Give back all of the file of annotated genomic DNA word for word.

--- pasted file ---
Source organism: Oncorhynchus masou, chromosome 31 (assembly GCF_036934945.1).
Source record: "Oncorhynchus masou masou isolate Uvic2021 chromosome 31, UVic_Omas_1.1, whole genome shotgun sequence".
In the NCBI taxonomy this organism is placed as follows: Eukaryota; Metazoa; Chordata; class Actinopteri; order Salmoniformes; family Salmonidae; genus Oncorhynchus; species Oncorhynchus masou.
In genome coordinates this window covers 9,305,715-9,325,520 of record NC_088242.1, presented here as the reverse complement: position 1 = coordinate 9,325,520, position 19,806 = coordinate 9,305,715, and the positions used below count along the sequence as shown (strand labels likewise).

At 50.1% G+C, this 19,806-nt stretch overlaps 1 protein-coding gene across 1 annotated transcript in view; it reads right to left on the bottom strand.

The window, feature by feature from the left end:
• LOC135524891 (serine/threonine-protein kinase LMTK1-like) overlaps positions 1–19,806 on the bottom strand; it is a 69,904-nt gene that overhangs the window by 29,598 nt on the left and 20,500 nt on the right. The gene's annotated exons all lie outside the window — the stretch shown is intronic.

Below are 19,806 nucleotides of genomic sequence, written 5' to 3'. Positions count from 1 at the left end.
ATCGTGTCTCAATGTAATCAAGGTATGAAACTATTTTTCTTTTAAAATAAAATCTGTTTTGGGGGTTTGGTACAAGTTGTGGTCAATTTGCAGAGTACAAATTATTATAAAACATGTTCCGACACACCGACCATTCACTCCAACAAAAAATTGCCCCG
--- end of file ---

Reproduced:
Source organism: Oncorhynchus masou, chromosome 31 (assembly GCF_036934945.1).
Source record: "Oncorhynchus masou masou isolate Uvic2021 chromosome 31, UVic_Omas_1.1, whole genome shotgun sequence".
In the NCBI taxonomy this organism is placed as follows: Eukaryota; Metazoa; Chordata; class Actinopteri; order Salmoniformes; family Salmonidae; genus Oncorhynchus; species Oncorhynchus masou.
In genome coordinates this window covers 9,305,715-9,325,520 of record NC_088242.1, presented here as the reverse complement: position 1 = coordinate 9,325,520, position 19,806 = coordinate 9,305,715, and the positions used below count along the sequence as shown (strand labels likewise).

At 50.1% G+C, this 19,806-nt stretch overlaps 1 protein-coding gene across 1 annotated transcript in view; it reads right to left on the bottom strand.

The window, feature by feature from the left end:
• LOC135524891 (serine/threonine-protein kinase LMTK1-like) overlaps positions 1–19,806 on the bottom strand; it is a 69,904-nt gene that overhangs the window by 29,598 nt on the left and 20,500 nt on the right. The gene's annotated exons all lie outside the window — the stretch shown is intronic.

Below are 19,806 nucleotides of genomic sequence, written 5' to 3'. Positions count from 1 at the left end.
ATCGTGTCTCAATGTAATCAAGGTATGAAACTATTTTTCTTTTAAAATAAAATCTGTTTTGGGGGTTTGGTACAAGTTGTGGTCAATTTGCAGAGTACAAATTATTATAAAACATGTTCCGACACACCGACCATTCACTCCAACAAAAAATTGCCCCG